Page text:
Heineken NV ran a minute-long ad on social media Thursday showing senior citizens dancing in a nightclub and racing to take a dip at a nearby beach. It ended with the message, “The night belongs to the vaccinated. Time to join them.”

By Friday, bands of aggrieved users on Twitter were threatening to #BoycottHeineken. Some uploaded videos of themselves opening bottles of the brewer’s namesake lager and pouring it down their kitchen sinks in protest. Others described the ad as pro-vaccination propaganda.

The ad is “all about supporting the hospitality industry and getting back to the bars and restaurants safely so we can all be together again,” a Heineken spokesman said in a statement. Last year, Heineken, which has a sizeable pub estate in the U.K., offered vouchers during lockdowns that drinkers could redeem for pints when bars reopened.

The world’s second-largest beermaker joins companies implementing ad campaigns and corporate policies to promote inoculation. Top executives are increasingly positioning themselves at the forefront of fighting anti-vaccine sentiment, which is marked in countries such as the U.S., France and Russia. It also poses a singular risk to the business models of brands built on social interaction in bars, restaurants and nightclubs.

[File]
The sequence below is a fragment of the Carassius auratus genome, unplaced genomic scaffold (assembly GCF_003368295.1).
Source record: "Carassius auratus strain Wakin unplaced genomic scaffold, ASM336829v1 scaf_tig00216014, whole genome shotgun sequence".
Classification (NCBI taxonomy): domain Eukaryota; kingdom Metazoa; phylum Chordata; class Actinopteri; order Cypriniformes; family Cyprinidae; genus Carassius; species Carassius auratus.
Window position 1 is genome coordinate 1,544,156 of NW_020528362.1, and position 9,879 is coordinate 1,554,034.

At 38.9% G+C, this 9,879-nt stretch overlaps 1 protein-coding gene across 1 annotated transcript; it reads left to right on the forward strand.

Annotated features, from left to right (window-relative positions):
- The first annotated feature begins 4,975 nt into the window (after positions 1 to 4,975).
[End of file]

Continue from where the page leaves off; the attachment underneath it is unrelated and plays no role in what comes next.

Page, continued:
CEOs become vaccine activists as back-to-office push grows

Budweiser beer, owned by Anheuser-Busch InBev, decided not to run a commercial during the Super Bowl in February for the first time in 40 years and instead allocated that spending to the Ad Council’s pro-vaccination campaigns. Immunizations will “liberate people,” former Chief Executive Officer Carlos Brito said at the time.

Unilever Plc CEO Alan Jope has said he’s signing weekly letters to the company’s 150,000 employees urging them to get vaccinated when possible, and has invited the company’s doctor to promote inoculation on twice-monthly virtual town halls.